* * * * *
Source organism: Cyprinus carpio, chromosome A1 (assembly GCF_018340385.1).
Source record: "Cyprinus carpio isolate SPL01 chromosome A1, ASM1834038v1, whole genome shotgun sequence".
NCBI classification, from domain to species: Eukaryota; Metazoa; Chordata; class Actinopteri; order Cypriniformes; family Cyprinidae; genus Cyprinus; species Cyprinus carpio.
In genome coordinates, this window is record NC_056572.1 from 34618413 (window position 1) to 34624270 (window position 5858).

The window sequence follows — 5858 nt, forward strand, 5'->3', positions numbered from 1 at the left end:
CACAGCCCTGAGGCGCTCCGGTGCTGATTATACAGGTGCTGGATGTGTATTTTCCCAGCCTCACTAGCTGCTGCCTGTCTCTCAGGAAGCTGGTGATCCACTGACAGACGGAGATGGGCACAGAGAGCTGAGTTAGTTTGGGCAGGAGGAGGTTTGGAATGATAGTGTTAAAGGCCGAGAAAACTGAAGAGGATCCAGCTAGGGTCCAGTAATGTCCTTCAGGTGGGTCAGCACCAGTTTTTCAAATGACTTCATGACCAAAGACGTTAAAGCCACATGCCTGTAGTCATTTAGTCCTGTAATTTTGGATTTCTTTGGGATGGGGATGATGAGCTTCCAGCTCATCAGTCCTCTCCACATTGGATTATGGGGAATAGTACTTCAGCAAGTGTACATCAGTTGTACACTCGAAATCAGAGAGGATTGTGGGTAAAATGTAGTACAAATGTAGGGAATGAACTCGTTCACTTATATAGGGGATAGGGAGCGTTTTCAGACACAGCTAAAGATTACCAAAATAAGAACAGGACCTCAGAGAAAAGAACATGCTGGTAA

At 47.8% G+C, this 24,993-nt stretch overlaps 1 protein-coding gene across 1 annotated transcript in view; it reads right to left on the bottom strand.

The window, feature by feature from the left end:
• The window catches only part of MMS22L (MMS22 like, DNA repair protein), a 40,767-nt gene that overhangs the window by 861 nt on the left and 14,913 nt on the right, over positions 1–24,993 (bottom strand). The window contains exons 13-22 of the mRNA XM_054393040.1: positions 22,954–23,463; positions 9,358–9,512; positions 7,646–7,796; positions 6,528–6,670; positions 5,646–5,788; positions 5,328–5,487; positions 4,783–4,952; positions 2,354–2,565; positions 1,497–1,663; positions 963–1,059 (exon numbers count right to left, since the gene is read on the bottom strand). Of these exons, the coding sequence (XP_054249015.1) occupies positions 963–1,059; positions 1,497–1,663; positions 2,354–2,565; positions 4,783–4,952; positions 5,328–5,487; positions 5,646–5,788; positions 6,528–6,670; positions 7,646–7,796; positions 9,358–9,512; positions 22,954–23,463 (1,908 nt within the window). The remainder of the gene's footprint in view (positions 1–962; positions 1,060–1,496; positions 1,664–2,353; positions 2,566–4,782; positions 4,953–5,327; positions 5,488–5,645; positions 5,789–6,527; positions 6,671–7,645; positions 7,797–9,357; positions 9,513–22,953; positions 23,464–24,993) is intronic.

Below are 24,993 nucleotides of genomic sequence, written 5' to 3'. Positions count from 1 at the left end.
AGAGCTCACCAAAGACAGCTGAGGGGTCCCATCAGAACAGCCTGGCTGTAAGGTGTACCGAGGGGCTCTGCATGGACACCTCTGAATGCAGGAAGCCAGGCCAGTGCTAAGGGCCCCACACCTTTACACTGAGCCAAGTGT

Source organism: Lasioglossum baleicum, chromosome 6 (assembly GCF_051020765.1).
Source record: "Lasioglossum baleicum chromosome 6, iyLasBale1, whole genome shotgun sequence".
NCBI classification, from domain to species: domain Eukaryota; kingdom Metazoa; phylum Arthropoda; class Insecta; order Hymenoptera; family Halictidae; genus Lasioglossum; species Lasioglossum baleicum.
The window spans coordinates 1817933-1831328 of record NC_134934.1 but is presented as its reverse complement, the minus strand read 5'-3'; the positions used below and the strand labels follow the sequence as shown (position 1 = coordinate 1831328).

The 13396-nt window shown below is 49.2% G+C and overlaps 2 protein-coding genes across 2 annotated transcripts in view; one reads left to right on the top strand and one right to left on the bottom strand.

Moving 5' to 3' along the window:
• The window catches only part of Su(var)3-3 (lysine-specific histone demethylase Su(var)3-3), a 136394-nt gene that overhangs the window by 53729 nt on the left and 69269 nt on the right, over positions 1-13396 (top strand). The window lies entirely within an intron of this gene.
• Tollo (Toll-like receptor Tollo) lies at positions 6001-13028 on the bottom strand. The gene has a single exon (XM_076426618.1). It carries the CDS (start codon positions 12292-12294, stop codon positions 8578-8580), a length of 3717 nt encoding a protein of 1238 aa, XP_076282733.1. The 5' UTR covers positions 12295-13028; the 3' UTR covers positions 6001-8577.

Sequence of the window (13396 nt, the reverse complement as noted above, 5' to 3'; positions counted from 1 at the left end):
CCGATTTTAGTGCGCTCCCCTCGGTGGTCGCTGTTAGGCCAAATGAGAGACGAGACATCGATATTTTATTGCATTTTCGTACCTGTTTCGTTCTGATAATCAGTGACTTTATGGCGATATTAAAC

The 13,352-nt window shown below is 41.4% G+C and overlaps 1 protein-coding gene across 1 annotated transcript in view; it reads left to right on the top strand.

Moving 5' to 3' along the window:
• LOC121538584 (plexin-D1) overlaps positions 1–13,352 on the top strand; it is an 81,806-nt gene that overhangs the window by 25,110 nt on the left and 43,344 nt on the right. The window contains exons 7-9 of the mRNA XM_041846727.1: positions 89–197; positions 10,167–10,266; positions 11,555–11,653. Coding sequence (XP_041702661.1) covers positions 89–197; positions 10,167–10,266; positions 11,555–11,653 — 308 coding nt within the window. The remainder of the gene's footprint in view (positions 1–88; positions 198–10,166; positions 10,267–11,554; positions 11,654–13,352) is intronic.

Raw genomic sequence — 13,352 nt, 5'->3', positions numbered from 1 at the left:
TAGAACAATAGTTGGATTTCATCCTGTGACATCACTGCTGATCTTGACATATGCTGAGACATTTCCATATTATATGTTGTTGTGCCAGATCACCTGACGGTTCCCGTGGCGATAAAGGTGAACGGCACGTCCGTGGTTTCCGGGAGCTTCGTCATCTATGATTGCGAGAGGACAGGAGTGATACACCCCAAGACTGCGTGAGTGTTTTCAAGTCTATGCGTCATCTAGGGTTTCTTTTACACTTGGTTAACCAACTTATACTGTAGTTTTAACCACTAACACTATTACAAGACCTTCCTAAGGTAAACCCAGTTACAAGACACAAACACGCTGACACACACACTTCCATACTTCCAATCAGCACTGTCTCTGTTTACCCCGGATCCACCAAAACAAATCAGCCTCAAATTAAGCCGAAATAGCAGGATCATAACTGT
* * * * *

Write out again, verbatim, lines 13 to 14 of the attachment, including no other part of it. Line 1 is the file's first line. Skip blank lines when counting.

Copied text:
Source record: "Lasioglossum baleicum chromosome 6, iyLasBale1, whole genome shotgun sequence".
NCBI classification, from domain to species: domain Eukaryota; kingdom Metazoa; phylum Arthropoda; class Insecta; order Hymenoptera; family Halictidae; genus Lasioglossum; species Lasioglossum baleicum.